Translation of idioms requires mastery of both SL and TL in order to be able to recreate the idiom and its intended effect and purpose. Such a task has been successfully attained by the translator in most cases. The process of idiom re-creation has been facilitated because the translator is a writer himself, thus he can easily manipulate language to achieve the desired purpose. Below, some of the idioms are given, and figures of speech of the original juxtaposed to the way they have been brought into

Table 4.

Now we is getting nosier than a parker

tani po bëhesh më kurizore se përpara

One of the biggest chatbags is the cattlepiddlers.

Edhe vemjeve s’u futet goja në gjuhë.

Talking rommytot

po thua gjel-pula

every crook and nanny

fije më lesh

every then and now

rrallë e për dhallë

once in a blue baboon

rrallë e çift

bumping into each other

duke shkelur dhëmbët

to be bug as a snug in a rug

do të jem si thaçoku në mekër

curiosity is killing the rat

kureshtja i shtyn minjtë të bien në grackë


Most of the idioms uttered by the BFG are “twisted” as a result of wrong or unusual collocations, or by unusual word order. In the Albanian language, the purpose of the writer is clearly understood by the translator who evokes funny images to the Albanian reader, either by misspelling the words or by choosing unusual collocations. Sometimes even the word order is reversed or the rules of grammar are broken. Compensation is again frequently used to enhance the effect of the newly created idiom, collocation or figure of speech. Intratextual coherence may not be maintained at all times; however, the individuality of the speech of the BFG and GJMM is always perceived.


Neologisms abound in the original; in fact, they are the most distinctive trait of the BFG. It is a pleasure reading and discovering what lies behind the creation of each neologism by Dahl and its re-creation by the translator Naum Prifti. We can admit with certainty that the intentions of the writer are clearly identified, understood, analyzed and re-created by the translator. The BFG and GJMM coincide perfectly in their ability to create new words and associations through different techniques. Sometimes GJMM uses neologisms as a match for the intentions of the writer, though not matching exactly the twisted form of the word out of which the neologism is derived in the original from BFG.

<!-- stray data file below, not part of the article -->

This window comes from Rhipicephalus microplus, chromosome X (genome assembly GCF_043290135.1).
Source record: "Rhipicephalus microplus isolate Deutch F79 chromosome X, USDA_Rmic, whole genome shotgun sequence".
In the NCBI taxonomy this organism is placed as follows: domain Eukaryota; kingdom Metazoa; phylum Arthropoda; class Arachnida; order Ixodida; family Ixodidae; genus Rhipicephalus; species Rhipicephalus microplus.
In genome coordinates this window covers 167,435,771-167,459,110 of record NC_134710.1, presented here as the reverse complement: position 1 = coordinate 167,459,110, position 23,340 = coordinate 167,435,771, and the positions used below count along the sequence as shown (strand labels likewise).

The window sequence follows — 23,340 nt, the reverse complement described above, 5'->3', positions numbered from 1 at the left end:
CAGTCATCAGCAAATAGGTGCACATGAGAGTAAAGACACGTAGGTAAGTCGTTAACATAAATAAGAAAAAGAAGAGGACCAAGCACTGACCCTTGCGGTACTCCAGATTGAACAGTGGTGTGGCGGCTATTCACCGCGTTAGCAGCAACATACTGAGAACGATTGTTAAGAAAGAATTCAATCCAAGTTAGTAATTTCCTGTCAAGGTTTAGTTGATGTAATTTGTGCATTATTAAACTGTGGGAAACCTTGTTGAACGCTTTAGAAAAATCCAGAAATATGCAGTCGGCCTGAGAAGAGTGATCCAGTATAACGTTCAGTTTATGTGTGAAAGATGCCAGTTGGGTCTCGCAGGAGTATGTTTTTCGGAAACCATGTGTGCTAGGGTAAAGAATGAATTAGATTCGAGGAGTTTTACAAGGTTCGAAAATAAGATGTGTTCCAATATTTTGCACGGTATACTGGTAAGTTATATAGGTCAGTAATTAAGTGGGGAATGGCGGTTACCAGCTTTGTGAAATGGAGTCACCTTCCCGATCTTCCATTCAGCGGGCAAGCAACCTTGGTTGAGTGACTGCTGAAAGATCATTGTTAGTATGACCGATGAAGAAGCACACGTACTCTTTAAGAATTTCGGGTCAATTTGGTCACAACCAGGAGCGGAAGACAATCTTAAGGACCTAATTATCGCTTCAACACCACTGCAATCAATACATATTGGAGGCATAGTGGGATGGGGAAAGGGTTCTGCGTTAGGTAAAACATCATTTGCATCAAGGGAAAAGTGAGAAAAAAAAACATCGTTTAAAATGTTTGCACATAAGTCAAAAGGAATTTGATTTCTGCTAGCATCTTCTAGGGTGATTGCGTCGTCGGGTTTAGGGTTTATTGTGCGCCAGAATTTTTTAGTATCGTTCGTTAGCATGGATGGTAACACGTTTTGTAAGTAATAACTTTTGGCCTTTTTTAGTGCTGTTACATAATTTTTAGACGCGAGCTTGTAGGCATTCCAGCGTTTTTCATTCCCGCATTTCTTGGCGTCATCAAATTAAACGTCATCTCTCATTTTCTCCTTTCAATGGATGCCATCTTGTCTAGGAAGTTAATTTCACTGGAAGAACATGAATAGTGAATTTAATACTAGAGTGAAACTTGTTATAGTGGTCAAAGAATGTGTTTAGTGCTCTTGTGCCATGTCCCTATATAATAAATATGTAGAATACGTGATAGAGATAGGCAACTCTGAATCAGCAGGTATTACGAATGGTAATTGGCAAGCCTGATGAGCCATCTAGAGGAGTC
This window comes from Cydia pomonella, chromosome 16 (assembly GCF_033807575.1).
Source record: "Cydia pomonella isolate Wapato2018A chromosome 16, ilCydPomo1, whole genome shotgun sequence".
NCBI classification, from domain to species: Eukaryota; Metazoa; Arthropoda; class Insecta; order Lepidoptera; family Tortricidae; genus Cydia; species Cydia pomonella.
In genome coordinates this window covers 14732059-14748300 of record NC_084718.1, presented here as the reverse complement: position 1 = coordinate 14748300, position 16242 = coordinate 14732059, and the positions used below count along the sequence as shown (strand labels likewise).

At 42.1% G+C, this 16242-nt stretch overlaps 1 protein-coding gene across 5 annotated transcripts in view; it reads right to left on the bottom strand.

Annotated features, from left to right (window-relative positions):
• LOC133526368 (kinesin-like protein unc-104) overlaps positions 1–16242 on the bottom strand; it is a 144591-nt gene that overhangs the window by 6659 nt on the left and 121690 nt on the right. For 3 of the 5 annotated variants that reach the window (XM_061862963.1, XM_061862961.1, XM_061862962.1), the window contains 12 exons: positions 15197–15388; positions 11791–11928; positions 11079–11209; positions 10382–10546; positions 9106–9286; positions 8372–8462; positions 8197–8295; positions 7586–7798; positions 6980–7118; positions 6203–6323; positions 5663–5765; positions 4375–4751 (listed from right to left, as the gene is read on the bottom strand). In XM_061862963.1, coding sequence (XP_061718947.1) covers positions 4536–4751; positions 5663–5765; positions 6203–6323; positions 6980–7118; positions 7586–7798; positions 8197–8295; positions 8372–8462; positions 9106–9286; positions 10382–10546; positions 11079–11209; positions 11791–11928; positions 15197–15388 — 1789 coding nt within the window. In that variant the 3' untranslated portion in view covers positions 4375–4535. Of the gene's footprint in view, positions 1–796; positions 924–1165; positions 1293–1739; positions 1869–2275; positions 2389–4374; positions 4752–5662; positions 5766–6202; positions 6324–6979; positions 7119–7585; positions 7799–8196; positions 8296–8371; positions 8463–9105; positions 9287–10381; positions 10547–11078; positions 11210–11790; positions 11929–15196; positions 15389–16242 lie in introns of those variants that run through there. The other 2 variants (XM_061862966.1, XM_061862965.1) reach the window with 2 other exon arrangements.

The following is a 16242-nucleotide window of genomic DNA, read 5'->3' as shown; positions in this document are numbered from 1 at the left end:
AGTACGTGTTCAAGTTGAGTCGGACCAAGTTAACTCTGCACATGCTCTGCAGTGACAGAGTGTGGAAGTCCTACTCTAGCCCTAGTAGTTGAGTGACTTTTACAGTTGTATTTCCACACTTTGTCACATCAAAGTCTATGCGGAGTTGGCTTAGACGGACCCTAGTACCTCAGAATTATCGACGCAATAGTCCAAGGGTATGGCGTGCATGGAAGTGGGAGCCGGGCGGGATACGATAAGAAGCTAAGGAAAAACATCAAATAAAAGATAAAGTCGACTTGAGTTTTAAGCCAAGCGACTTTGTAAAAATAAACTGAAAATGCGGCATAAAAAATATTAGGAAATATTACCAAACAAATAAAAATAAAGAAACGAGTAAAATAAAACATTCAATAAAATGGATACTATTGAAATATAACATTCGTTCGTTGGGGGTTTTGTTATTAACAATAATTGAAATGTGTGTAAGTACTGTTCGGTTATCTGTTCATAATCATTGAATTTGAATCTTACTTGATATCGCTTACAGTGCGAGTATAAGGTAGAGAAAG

Table 5.

If you do go back, you will be telling the world most likely on the telly-telly bunkum box and the radio squeaker.

Po u ktheve, ti do t’i japësh beharin gjithë botës në telezivër-vër ose në radiokasketë.

icky-poo snozzcumbers

teleshtranguj zorrëshkulës



You must be buggles to be swalloping slutch like that!

Ti je tërshërisht kërr-kërriç që kapërdin kësilloj ushqeni!

You is a cream puffnut.

Një tullumb-mace që e merr era.



flushbunking flurry

nxitohemi fët e fut


i çorbrientuar

wacksey big ears

veshë sa një gomar-dare

3.3 Mis(matches) at the Level of Spelling and Phonetics

The uniqueness of the BFG is evident even in misspellings and mispronunciations of words. It is supposed that these mistakes are a result of the way the BFG has acquired the English language, however, they make his speaking and writing so much fun and distinctive at the same time that it should be reflected in much the same way in Albanian so that reading remains an enjoyable experience that reflects both the mastery of Dahl and the peculiarity of the BFG.

Table 6.

I is not exactly understanding their langwitch.

Megjithëse nuk e kuptoj gjurin e tyre.

Sweeter than a nightingull

më e bukur se kënga e bribilit



poor little human-beaney tottlers

kolopuçrrat e vegjël të tokës

little chiddlers










little chiddlers


little chiddlers



po më ngjall shumë dyshemera


Through the illustrating examples, we can see that the translator has preserved the intentions of the writer by providing again cases of mispronunciations and misspellings that evoke funny images. Compensation is again frequently used to match the purposes of the writer.

3.4 The Intertextual Level